£17,000 in savings? Here’s how I’d target a weighty passive income

Funnelling any spare savings towards building a passive income is certainly a smart idea, but how to find the right stocks to invest in?

| More on:

Image source: Getty Images

When investing, your capital is at risk. The value of your investments can go down as well as up and you may get back less than you put in.

Read More

The content of this article is provided for information purposes only and is not intended to be, nor does it constitute, any form of personal advice. Investments in a currency other than sterling are exposed to currency exchange risk. Currency exchange rates are constantly changing, which may affect the value of the investment in sterling terms. You could lose money in sterling even if the stock price rises in the currency of origin. Stocks listed on overseas exchanges may be subject to additional dealing and exchange rate charges, and may have other tax implications, and may not provide the same, or any, regulatory protection as in the UK.

You’re reading a free article with opinions that may differ from The Motley Fool’s Premium Investing Services. Become a Motley Fool member today to get instant access to our top analyst recommendations, in-depth research, investing resources, and more. Learn More.

Recent research from money.co.uk shows, in 2024, the average UK savings account holds £17,365. Invested shrewdly, such a sum can earn a weighty passive income all by itself.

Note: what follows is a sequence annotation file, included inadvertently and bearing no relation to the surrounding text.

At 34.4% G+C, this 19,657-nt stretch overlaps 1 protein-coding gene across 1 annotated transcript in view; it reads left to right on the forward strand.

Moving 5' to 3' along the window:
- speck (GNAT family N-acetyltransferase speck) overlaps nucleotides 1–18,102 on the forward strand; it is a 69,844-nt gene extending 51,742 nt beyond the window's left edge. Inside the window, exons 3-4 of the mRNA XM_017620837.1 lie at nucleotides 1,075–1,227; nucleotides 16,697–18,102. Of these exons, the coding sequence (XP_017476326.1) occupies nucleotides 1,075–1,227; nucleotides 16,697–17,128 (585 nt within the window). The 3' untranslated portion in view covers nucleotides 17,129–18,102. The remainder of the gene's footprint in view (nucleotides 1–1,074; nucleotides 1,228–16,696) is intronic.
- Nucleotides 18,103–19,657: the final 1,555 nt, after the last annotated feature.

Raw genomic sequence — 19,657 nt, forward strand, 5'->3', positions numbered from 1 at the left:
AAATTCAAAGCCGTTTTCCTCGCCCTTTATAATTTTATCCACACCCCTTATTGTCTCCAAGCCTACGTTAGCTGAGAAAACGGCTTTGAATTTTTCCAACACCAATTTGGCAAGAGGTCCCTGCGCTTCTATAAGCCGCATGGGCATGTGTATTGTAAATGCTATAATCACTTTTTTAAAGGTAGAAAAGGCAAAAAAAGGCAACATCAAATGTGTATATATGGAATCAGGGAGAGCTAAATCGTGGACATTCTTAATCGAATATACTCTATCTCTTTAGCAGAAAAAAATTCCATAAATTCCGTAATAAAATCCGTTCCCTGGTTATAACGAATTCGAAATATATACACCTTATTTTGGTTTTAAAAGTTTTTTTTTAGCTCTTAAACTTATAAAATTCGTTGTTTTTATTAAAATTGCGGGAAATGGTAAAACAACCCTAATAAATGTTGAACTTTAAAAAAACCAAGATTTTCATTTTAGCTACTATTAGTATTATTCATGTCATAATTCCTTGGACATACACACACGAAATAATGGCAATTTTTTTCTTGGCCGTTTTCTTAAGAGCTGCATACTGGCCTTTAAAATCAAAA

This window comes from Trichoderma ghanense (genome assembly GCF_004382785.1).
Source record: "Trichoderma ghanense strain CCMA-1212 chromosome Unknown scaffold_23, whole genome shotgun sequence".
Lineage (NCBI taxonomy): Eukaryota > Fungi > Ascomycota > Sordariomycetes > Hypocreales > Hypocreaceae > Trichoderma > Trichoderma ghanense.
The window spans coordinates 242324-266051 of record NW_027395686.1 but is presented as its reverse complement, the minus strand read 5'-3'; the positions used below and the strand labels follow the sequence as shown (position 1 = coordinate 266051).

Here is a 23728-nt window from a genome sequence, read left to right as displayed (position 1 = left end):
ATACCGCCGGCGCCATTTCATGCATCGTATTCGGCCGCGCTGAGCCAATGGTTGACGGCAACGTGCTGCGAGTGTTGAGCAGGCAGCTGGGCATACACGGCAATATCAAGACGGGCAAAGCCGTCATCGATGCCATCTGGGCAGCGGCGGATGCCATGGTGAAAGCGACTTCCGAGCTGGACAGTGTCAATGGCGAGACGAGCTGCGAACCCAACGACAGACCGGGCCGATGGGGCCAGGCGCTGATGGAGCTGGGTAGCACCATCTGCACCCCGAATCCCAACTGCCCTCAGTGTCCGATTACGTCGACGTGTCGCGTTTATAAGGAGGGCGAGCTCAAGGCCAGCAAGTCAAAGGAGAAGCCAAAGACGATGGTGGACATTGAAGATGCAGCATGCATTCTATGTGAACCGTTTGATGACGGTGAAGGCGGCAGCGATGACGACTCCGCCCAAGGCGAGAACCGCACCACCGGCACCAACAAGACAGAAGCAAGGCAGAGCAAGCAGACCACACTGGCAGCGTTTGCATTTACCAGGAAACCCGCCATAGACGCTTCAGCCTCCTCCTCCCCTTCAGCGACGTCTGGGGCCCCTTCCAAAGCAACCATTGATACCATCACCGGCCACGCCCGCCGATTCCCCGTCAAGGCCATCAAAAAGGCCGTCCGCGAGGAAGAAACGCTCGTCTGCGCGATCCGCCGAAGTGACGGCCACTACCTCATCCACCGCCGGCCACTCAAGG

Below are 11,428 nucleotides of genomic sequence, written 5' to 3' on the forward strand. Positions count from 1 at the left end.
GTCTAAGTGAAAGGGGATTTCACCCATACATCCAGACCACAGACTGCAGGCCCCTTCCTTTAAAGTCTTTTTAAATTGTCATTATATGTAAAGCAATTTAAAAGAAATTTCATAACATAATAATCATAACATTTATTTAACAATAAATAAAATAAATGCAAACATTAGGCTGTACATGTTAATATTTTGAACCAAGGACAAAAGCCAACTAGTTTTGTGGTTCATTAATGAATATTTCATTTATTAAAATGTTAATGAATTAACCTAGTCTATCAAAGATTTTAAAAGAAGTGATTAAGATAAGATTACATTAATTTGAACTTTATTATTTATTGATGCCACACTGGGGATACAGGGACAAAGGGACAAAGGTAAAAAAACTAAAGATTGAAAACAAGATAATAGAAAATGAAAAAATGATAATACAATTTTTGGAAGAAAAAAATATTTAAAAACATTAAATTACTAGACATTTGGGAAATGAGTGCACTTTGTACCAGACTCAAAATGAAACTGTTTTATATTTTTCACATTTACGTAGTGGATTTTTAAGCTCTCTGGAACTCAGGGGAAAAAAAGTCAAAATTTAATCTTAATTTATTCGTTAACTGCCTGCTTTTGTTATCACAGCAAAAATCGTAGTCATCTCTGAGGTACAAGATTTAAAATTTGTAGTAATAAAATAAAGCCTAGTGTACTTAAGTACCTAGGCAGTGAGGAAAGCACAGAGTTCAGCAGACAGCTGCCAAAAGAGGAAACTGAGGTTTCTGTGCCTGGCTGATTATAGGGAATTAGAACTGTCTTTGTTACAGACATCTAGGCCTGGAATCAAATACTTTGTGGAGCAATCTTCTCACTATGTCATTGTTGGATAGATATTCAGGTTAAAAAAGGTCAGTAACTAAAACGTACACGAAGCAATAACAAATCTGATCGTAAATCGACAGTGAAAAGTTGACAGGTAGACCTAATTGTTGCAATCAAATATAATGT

The catch is that big passive income rarely comes from bog-standard savings accounts. For much of the last decade, this type of account might yield a percent or two a year. I’ve seen Cash ISAs offering as low as 0.25%. That’s just not going to cut it. 

Lucrative nature

My preferred method of growing savings is with the stock market. The London Stock Exchange offers access to thousands of businesses that anyone can buy into even with just a few pounds at first. These businesses all have the goal of growing the value of their shares too. 

Of course, the lucrative nature of stocks and shares is no secret. Billions of pounds are paid out in dividends each year and the record profits of giants like Shell or Tesco are rarely far from news headlines. 

The question is not so much ‘Do people make money on the stock market?’. Rather, it’s more ‘How do people make money on the stock market?’. The tricky part is choosing the right horses to back.

With those thousands of businesses listed in London, and many more across the world besides, it’s worth narrowing down the choices with a suitable requirement. 

One requirement is that of the ’10-bagger’. This phrase was coined by billionaire investor Peter Lynch and refers to a company that’s gone up 10 times in share price.

10 times

Nvidia is an example that most people will know. In May 2020, the shares cost less than $88 apiece. Today, the shares change hands for $887. That’s over a tenfold increase in a few years. Hence, Nvidia is one of these 10-baggers. 

And while American tech has had a quite terrific few years, we don’t need to focus on computers or even on the US to find 10-baggers. These companies exist closer to home. 

The familiar name of Rolls-Royce (LSE: RR) achieved the feat not so long ago. The shares were below 42p in October 2020. Now they go for 428p. That’s another 10 times return for another 10-bagger. 

I hold Rolls-Royce shares still and I like the future for the company. While I don’t see another 10 times return happening quickly – the pandemic year of 2020 made many travel-adjacent stocks unusually cheap – I think this might be one of the better FTSE 100 companies to own.